Of course, no one is expecting Matthews to come in and all of a sudden replace the best deep threat in the NFL. That’s not realistic. That’s not his game. But Matthews has been a productive receiver in the NFL before and he’s been a productive receiver in Philadelphia. The Eagles are just hoping he can give a small boost to a position group that has struggled mightily in 2019 without Jackson. 

Step in and produce? 

Matthews says that’s no problem. 

“I feel like it’s been that way every single time,” he said. “I feel like when I got drafted here, that was one thing I heard: that we need production from the receiver position. Came in, worked hard and played. And then even last year, I was here a year ago at this time. … That was the same thing. It was like, ‘we need you to come in and immediately produce’ and that’s just what I do. When opportunities are there, I just try to work hard and make plays. The moment’s not too big for me. I just go out and play.”

In 14 games (three starts) with the Eagles last season, Matthews caught 20 passes for 300 yards and two touchdowns. He also caught a 37-yard touchdown in the Saints playoff game. 

But after the playoff loss, Matthews signed with the 49ers, who cut him, brought him back and cut him again in late October. Aside from the Eagles, Matthews has now spent time with the Bills, Patriots and 49ers, but he feels like Philly is his NFL home. He was thrilled when the Eagles brought him back again. 

“It was so crazy. I felt like it was kind of unprecedented,” he said. “I heard of guys going back to a team that drafted them once. But twice? It was just crazy. I was just texting all the guys, like, ‘guys, it’s happening!’ It was like a kid in a candy store, man. It was like getting drafted all over again. I was just so happy. I can’t even explain. Picked up my son, ran around like he was Simba. It was a good feeling, man.”

Groh said the Eagles will probably use Matthews as an outside and a slot receiver. It would certainly make sense for Matthews to take some playing time away from Mack Hollins, who has gone five straight games without a catch. 

Even if Matthews can just give the Eagles a slight boost, bringing him back will be worth it. And maybe everyone else will be as happy about the move as he was. 

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Imagine if Carson Wentz had real wide receivers?

Imagine if Carson Wentz had real wide receivers?

There’s ageless Larry Fitzgerald making a ridiculous one-handed catch on a 4th-and-5 against the Bucs. There’s Golden Tate taking a short pass from Daniel Jones and running 61 yards through traffic for a touchdown against the Jets. There’s Amari Cooper in the third quarter against the Vikings catching a pass five yards out of bounds while somehow dragging his feet in bounds … then doing it again in the end zone a few minutes later.

It was impossible to watch football Sunday without watching incredible catch after incredible catch and wondering what it would be like if just one of those guys was an Eagle.

Eagles wideouts can’t make the routine catches. Other teams have guys who make impossible ones.

Watching other teams play football during the bye week really reinforced what we already knew: The Eagles’ wideouts are the worst in the league.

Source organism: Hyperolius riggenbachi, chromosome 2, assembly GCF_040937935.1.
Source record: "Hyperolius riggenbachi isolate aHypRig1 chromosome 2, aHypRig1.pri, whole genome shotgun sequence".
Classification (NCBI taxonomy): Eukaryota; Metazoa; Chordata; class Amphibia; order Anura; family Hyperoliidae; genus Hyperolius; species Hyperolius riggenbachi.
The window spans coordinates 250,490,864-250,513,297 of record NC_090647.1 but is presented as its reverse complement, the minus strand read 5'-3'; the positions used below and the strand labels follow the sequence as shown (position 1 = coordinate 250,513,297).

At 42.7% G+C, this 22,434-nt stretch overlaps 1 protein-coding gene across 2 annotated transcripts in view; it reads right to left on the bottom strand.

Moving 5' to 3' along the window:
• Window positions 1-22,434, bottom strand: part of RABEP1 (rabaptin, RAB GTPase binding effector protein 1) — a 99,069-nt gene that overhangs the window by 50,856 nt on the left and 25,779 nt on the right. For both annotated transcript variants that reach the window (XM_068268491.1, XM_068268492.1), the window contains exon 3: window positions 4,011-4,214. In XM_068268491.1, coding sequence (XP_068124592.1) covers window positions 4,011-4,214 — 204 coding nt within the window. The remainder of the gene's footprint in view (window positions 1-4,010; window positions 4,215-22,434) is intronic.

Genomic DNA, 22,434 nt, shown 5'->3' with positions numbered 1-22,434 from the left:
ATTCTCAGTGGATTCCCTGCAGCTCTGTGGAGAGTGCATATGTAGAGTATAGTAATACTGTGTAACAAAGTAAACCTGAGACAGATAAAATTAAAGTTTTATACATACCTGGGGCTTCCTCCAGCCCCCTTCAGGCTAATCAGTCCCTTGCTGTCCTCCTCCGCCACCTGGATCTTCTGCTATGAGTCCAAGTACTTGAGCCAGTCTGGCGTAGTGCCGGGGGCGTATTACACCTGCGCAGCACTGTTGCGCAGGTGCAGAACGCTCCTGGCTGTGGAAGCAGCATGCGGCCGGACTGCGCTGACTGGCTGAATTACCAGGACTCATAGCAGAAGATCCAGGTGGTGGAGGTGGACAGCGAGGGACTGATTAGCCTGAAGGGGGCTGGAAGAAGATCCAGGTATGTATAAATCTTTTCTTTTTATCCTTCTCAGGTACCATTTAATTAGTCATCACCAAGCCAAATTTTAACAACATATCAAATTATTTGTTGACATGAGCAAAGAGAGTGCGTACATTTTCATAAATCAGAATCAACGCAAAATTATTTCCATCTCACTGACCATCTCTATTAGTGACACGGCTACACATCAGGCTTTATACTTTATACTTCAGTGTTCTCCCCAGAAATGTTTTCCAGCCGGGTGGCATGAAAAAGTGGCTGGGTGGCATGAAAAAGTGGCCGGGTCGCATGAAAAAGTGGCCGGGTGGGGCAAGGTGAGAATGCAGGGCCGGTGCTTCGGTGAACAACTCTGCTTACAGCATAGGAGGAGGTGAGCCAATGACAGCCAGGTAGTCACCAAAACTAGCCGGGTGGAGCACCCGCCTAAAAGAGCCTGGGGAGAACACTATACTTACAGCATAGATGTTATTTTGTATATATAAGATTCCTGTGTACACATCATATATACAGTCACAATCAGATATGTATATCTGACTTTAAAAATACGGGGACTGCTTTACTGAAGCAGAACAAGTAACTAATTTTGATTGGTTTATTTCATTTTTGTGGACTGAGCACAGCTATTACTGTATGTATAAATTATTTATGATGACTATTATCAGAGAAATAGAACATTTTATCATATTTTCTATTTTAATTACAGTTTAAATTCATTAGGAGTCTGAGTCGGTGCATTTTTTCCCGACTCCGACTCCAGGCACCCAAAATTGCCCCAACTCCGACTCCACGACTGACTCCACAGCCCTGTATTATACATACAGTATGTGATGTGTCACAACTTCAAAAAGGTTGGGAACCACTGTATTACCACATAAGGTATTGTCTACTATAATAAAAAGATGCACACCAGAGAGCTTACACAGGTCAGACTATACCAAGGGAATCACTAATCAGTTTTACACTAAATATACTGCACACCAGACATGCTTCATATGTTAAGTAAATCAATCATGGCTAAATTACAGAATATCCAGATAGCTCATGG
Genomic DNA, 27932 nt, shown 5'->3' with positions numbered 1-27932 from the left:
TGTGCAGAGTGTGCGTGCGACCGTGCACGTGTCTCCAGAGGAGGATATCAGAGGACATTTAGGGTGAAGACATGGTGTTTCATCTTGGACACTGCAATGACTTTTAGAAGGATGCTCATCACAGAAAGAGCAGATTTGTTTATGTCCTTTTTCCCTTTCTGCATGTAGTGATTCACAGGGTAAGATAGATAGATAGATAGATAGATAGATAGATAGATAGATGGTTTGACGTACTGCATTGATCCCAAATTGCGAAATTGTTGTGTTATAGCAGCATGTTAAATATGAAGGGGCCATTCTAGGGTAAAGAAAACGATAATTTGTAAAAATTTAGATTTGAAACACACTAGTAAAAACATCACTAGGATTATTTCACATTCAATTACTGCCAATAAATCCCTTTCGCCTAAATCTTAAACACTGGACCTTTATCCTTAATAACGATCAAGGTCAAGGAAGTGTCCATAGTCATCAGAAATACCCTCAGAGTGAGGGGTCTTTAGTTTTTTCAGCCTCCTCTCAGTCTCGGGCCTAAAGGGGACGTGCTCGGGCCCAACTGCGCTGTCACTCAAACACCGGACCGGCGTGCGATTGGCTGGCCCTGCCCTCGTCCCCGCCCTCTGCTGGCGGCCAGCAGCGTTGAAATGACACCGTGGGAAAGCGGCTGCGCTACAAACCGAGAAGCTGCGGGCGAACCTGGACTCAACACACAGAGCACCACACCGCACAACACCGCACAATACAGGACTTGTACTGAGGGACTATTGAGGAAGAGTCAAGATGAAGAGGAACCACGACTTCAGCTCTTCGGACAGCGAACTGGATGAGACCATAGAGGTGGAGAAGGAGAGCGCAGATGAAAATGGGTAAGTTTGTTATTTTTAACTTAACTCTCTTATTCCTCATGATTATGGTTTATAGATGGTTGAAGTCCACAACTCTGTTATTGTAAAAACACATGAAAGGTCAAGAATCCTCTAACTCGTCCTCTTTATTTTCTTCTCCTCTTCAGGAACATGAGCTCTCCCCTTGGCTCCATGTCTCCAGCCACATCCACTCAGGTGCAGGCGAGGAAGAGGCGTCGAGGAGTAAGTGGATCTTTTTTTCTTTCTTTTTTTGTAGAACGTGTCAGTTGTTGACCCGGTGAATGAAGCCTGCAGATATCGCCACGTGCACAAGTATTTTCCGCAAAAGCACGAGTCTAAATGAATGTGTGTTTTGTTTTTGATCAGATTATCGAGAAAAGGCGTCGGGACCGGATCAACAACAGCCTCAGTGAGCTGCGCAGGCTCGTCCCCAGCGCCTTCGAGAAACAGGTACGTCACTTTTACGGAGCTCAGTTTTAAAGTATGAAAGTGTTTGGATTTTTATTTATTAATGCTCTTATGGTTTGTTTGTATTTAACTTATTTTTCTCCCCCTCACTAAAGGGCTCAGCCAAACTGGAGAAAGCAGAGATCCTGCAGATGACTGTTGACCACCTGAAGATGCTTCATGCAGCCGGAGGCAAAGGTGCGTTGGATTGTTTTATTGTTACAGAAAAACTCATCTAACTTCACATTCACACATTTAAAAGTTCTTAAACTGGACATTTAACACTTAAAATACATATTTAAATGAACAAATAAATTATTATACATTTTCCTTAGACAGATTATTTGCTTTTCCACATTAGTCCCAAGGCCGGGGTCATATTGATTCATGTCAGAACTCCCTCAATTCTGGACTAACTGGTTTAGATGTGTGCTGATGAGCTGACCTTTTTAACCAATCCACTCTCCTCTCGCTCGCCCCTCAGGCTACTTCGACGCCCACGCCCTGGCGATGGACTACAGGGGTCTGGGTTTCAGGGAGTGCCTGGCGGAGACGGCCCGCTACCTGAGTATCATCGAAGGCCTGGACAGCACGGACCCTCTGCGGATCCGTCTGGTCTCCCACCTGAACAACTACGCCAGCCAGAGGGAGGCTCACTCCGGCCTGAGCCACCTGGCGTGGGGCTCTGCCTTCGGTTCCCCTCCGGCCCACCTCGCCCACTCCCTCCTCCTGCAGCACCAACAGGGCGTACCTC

They don’t make plays.

And it really makes you appreciate what Carson Wentz has been able to do despite being hamstrung by this horribly underachieving group.

It wasn’t a coincidence that Donovan McNabb had — by far — his best NFL year in his one full season with T.O. 

Wentz had one game with DeSean Jackson and chucked two 50-yard TDs, completed 72 percent of his passes and passed for 313 yards.

For Wentz to be playing at the level he is — 15 touchdowns, 4 interceptions, 63 percent completion percentage — is remarkable considering that since Week 2, the Eagles have been trotting out a group of wide receivers that includes a one-time Pro Bowler who suddenly looks old and slow and is struggling terribly to catch the most routine passes, a $9.4 million former first-round pick who keeps whiffing on deep balls and has been a non-factor for two months, a third wideout who hasn’t had a catch since September and a second-round pick who hasn’t had a catch since earlier in September.

Imagine trying to play quarterback in the NFL without wide receivers?

Imagine what Wentz’s numbers would look like if Nelly had caught a couple of those easy deep balls, J.J. Arcega-Whiteside brought in that potential game-winner against the Lions and Alshon Jeffery had just caught half the balls he's dropped?

The Eagles would likely be 7-2 and he’d have Pro Bowl numbers.

Now just imagine if he had Amari Cooper or Larry Fitz or even Tate. Or any legit NFL receiver. Or a couple of them. 

He has none of them.

Wentz has made the passing game work to some extent with a Pro Bowl tight end, a rapidly improving rookie running back and a capable second tight end as his main weapons.

But the most impressive thing he’s done is play within himself, not get frustrated — at least not outwardly — and stay positive throughout this nightmarish stretch by his wide receivers.

That’s leadership, and anybody who’s watched the Eagles play football this year knows that Wentz is doing absolutely the best he can with what he has.

You never see him shaking his head or slamming his helmet down on the sideline after a bad drop. You never see him barking at one of his receivers after another hapless third down when nobody's open. You never see him lose his cool when a perfect deep ball flies through someone's hands.

The Eagles are 5-4 coming out of the bye week with a wide receiver crew that, since Jackson went down with what turned out to be a season-ending injury, has averaged — as a group — 89 yards per game. Over the last six weeks, that number is down to 72.

That’s all of them combined.

Eagles wide receivers don’t have a touchdown catch longer than six yards over the last six games. They don't have any catches of 40 yards since Week 2.

Through it all, Wentz remains efficient, positive and confident.

People always joke about how bad James Thrash and Todd Pinkston were. Thrash averaged 55 catches, 675 yards and 5 TDs in three seasons as an Eagle. Pinkston from 2001 through 2004 had 19 catches of at least 40 yards — third-most in the NFL behind T.O. and Randy Moss.

Wentz is essentially out there playing with a wide receiving crew that’s significantly worse than Thrash and Pinkston, and he has the Eagles in a virtual tie for first place in the NFC, and that tells you everything you need to know about the season Carson Wentz is having.